• State that you weren’t aware of errors on the tax return when you signed it.

Only then will the IRS consider your proposal of innocent spouse relief.

This is evidently a risky strategy, which could have huge implications for your spousal relationship. However, if you agree on the appeal with your partner it might be a way to maintaining financial stability through a levy.

If the IRS only levies one person’s assets then you may maintain more liquidity. For example, let’s say they levy the spouse with a lower income and less valuable assets. This person can apply for a lower payment plan or make a smaller Offer in Compromise.

On the other hand, if you and your spouse are not on good terms or are no longer together you might want to consider an alternative. Separation of Liability Relief or Equitable Relief could suit you better.

Proving You Have No Assets of Worth

An IRS levy of your assets is a way of getting back the money you owe them. This is why they can levy more than your bank accounts.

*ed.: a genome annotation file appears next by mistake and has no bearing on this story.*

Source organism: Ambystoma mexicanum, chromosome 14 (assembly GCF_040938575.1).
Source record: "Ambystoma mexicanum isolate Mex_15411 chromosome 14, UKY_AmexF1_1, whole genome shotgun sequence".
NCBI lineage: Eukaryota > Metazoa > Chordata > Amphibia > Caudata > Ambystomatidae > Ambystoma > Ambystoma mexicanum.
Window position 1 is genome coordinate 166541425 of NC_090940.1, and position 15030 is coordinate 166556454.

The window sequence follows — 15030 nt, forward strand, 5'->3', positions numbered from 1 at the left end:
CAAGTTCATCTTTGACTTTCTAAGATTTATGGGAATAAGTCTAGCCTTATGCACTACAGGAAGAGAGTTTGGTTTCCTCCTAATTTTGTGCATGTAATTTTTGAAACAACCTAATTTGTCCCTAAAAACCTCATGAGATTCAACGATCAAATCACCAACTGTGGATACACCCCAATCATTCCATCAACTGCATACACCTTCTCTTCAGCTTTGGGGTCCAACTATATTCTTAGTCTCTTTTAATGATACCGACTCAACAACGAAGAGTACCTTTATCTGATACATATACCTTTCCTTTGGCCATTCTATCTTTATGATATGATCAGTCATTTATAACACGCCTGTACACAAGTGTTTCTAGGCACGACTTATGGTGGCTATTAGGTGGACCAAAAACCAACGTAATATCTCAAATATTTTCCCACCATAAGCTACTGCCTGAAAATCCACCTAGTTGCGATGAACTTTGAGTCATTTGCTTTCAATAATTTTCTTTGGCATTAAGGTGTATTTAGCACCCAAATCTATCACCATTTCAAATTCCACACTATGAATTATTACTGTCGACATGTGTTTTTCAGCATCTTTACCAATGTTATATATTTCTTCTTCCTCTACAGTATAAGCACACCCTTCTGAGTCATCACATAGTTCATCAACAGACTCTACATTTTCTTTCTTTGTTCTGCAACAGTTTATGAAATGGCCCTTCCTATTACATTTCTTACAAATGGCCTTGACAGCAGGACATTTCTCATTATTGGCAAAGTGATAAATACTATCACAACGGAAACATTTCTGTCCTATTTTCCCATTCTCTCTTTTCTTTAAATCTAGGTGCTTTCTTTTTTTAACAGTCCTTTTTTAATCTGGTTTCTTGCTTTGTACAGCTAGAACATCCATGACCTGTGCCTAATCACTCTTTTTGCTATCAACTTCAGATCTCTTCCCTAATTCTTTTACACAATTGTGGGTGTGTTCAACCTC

The IRS can use your house, vehicles and other valuables to make money back. In this instance, they liquidate your assets down to equal your tax debt and write it off.

But if you can prove that your assets aren’t worth anything then the IRS might not seize them.

This is fairly tricky to do. The IRS will be on the lookout for anything you might do to decrease the value of your assets, so don’t risk being caught out. And obviously, you don’t want to actually devalue any property that you’re going to hold onto if they release the levy.

To make a strong case you’ll need to provide evidence from your bank and savings accounts. You might also be able to prove that certain types of property are on loan to avoid their seizure.

Proving Identity Theft 

Again, this is a very specific type of appeal. But if you find yourself a victim of identity theft then you should investigate and appeal this. Several types of identity theft can land you in hot water with the IRS.